“[T]he wishes and the selfishness of the individual must appear as nothing and submit,” declares Hitler in Mein Kampf; a man must “renounce putting forward his personal opinion and interests and sacrifice both. . . .”
The political implementation of “subservience to the Whole,” according to the Nazis, is subservience to the state—which requires of every German the opposite of self-assertion. Hence the ruling principle of Nazism, as defined by a group of Nazi youth leaders. The principle is: “We will.” “And, if anyone were still to ask: ‘What do we will?’—the answer is given by the basic idea of National Socialism: ‘Sacrifice!’”
Since the proper beneficiary of man’s sacrifices, according to Nazism, is the group (the race or nation), the essence of virtue or idealism is easy to define. It is expressed in the slogan “Gemeinnutz geht vor Eigennutz” (“The common good comes before private good”). “This self-sacrificing will to give one’s personal labor and if necessary one’s own life for others,” writes Hitler,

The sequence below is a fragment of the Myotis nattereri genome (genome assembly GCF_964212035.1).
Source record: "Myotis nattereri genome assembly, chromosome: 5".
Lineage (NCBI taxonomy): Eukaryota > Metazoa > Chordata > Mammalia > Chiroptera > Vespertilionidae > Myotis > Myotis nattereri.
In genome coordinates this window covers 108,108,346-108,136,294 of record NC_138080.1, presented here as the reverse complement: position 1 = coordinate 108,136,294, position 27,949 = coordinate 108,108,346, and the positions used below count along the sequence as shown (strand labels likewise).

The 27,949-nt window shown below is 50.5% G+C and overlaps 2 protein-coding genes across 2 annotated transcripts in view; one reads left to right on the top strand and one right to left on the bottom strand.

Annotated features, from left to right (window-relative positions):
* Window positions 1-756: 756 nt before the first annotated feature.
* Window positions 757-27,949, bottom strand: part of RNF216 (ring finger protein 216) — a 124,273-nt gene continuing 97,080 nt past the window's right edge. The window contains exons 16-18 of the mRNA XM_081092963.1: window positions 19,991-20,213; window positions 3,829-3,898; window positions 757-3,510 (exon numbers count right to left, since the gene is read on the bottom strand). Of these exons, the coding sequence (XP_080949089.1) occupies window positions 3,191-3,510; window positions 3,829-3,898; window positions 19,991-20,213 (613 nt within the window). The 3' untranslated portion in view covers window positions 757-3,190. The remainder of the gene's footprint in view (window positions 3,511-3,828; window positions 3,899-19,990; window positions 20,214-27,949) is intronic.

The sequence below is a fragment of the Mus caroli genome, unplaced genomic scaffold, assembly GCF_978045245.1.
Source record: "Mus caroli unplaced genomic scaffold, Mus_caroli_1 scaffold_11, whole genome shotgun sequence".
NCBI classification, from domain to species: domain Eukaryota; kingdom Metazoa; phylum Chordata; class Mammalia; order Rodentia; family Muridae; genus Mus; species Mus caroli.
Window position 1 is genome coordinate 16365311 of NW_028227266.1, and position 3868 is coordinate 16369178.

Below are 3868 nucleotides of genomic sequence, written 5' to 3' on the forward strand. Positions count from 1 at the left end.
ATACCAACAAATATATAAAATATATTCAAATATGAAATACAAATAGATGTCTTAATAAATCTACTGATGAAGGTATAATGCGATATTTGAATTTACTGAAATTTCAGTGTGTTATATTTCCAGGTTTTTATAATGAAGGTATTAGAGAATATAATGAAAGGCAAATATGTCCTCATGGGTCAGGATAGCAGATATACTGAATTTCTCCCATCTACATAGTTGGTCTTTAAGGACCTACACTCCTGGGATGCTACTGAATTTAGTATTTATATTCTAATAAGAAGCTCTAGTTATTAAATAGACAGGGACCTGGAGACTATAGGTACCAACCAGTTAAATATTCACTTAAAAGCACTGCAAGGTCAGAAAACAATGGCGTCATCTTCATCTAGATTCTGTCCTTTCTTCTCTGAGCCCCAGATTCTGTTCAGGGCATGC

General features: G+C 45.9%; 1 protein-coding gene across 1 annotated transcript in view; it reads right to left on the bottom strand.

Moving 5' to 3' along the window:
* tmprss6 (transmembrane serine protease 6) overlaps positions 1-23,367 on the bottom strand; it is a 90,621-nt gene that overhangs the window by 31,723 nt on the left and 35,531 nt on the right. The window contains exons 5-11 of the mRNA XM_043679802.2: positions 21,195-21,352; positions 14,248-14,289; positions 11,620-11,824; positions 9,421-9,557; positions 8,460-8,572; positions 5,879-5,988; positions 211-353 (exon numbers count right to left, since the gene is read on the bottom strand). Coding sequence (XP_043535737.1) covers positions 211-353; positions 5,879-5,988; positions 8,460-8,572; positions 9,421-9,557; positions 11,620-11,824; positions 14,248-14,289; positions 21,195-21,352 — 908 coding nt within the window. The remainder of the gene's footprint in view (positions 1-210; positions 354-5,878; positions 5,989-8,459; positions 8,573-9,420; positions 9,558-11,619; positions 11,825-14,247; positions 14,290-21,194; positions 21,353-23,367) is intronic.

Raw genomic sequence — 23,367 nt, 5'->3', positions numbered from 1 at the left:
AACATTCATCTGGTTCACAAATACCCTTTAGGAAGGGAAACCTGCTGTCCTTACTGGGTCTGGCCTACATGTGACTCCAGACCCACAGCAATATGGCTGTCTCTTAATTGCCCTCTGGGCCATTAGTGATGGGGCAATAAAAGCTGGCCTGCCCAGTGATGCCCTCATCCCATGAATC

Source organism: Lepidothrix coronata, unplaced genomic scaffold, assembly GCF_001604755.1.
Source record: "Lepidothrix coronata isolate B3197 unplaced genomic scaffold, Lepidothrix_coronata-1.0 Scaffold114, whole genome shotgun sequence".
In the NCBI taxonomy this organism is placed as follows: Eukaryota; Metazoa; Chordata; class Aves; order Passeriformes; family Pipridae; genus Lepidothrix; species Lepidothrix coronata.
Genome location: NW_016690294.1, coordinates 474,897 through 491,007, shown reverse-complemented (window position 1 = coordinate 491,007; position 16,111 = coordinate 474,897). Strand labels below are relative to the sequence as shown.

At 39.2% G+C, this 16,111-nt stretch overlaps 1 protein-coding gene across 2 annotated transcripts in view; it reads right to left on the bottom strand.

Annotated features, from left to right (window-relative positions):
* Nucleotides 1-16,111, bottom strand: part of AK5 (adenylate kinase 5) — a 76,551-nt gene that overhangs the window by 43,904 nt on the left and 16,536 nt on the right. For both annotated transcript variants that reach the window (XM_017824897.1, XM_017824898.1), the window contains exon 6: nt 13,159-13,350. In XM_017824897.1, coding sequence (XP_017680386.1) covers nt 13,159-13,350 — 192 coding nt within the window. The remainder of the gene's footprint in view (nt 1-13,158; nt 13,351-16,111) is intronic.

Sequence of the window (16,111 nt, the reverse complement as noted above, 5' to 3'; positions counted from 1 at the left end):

is most strongly developed in the Aryan. The Aryan is not greatest in his mental qualities as such, but in the extent of his willingness to put all his abilities in the service of the community. In him the instinct of self-preservation has reached the noblest form, since he willingly subordinates his own ego to the life of the community and, if the hour demands, even sacrifices it.
“Du bist nichts; dein Volk ist alles” (“You are nothing; your people is everything”), states another Nazi slogan, summarizing the essence of the Nazi moral viewpoint.